Any modified polyolefin is suitable in the practice of the invention. Such modified polyolefins include those modified with acrylic acid or with maleic anhydride. The maleic anhydride grafted polyolefins are preferred. Particularly preferred is maleic anhydride modified polypropylene which are commercially available from BP Chemicals under the trademark of Polybond. Polybond 3001, 3002, and 3005 are reported to have 0.25, 0.5, and 1.0 wt % maleic anhydride incorporated either at the end or as a pendent along the backbone of the polymer chain.

The useful functionalizing agents are typically amines. Examples of such amines include polymethylene diamines, aromatic diamines, diethyltriamine (DETA), triethylenetetramine (TETA), isophorene diamine, and polyether diamines. Diamines with at least two unhindered alkyl primary amines are preferred.

The method of compatibilizing the polyketone and polyolefin polymers comprises a two step process. The first step involves the formation of a primary amine functionalized polyolefin. In the second step, the primary amine is grafted to the backbone of the polyketone. The specific process details for each step is herein further disclosed.

The formation of primary amine functionalized polyolefins is achieved by the melt reaction of an amine with maleated polyolefin. The reaction of maleated polyolefins and compounds containing primary amine groups in the melt state leads to the conversion of maleic anhydride moieties to imides. In the case of the diamines within the scope of this invention, the reaction of primary amine with grafted maleic anhydride moieties leaves a free primary amine which in turn can be employed in other grafting reactions. The melt mixing and reaction of the diamine with the maleated polyolefin can be performed during conventional melt processing of the polyolefin. The reaction will readily proceed at temperatures above the melting point of both the polyolefin and the diamine. The molar ratio of amine groups to maleic anhydride moieties in the melt reaction is above one with the range of 2 to 5 being preferred.

The second step involves the grafting of the amine functionalized polyolefin to the polyketone. The reaction of primary amine with the polyketone backbone can be performed at temperatures above the melting point of the polyolefin (e.g., polyethylene approximately=140° C. and polypropylene approximately=160° C.). It is noted that temperatures above the melting point of the polyketone polymer are not required to produce the grafting reaction. The grafting reaction between the polyolefin and the polyketone can be achieved with the polyketone being a solid substrate or in the melt state. Thus, co-extrusion, blending, and coating applications are suitable. The extent of grafting of the molten polyolefin to the solid substrate generally increases with increasing bonding temperature, bonding pressure, and/or duration of bonding time. When both materials are in the melt states, the extent of grafting reaction will increase with higher melt temperatures, longer residence time in the melt, and/or more intensive mixing.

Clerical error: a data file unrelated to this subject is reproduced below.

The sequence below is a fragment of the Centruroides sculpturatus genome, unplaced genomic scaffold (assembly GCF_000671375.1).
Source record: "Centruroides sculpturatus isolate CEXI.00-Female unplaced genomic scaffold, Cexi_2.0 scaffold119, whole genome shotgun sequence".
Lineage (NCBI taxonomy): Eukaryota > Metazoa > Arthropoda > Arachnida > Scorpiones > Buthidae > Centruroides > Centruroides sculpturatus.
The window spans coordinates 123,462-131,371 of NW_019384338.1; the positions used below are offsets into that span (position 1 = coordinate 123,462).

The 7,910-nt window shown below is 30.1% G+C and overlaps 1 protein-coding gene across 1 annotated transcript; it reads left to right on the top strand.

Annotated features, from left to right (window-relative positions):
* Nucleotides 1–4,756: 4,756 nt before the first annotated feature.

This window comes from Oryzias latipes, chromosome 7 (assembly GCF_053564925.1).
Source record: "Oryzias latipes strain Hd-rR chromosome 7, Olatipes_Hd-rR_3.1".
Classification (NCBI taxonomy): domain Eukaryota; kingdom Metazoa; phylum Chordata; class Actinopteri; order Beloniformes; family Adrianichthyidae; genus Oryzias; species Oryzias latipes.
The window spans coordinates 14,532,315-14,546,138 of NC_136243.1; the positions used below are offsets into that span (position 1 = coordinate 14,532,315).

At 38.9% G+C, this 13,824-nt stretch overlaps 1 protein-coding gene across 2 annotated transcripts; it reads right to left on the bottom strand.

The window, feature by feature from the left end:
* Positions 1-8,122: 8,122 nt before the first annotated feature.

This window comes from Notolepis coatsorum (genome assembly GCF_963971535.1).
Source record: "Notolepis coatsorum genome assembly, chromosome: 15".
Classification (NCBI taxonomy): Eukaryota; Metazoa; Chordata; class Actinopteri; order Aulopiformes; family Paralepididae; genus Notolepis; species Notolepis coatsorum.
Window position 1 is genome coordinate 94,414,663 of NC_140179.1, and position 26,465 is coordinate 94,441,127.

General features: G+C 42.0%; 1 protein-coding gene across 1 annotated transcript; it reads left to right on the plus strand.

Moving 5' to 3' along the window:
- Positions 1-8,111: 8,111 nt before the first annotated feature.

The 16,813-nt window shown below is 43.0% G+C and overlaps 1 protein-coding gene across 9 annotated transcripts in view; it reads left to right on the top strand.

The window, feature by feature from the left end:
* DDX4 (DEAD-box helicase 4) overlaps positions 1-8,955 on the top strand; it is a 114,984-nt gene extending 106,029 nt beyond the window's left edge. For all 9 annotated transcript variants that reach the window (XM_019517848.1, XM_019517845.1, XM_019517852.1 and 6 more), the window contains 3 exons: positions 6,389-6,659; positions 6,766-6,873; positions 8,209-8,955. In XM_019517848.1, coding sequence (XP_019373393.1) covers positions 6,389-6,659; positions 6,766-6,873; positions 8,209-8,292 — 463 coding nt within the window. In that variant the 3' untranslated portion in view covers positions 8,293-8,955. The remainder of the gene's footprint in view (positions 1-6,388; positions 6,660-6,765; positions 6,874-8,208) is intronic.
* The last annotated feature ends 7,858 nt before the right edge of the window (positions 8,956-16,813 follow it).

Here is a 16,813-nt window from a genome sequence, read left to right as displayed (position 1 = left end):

The inventive method can be used in many applications such as 1) tie-layer systems, 2) polymer/polymer blends, and 3) coatings. Tie-layer systems are used to compatibilize the various components of composite structures such as the layers in coextruded multi-layer films used in packaging applications. Tie-layer systems are also employed in the construction of coextruded tubes and pipes, multi-layer plastic bottles, retortable plastic containers, composite food boxes, and composite cans. Compatibilization mechanisms such as that described in this invention are often employed to achieve the desired balance of properties of barrier/cost, chemical resistance/dimensional stability, and toughness/strength in immiscible polymer/polymer blends. Both tie-layer systems and polymer/polymer blends involve the bonding of two polymers from the melt state where materials are combined during conventional melt processing techniques such as coextrusion and melt blending.

Because the grafting reaction between primary amine and polyketone can be achieved at temperatures below the melting point of the polyketone, it is also possible to use the invention to bond polyolefin coatings to a polyketone substrate. Examples include the application of polyolefin coatings for improved barrier properties, UV protection, and/or decorative purposes.

The invention is further illustrated by the following non-limiting examples.

EXAMPLES Example 1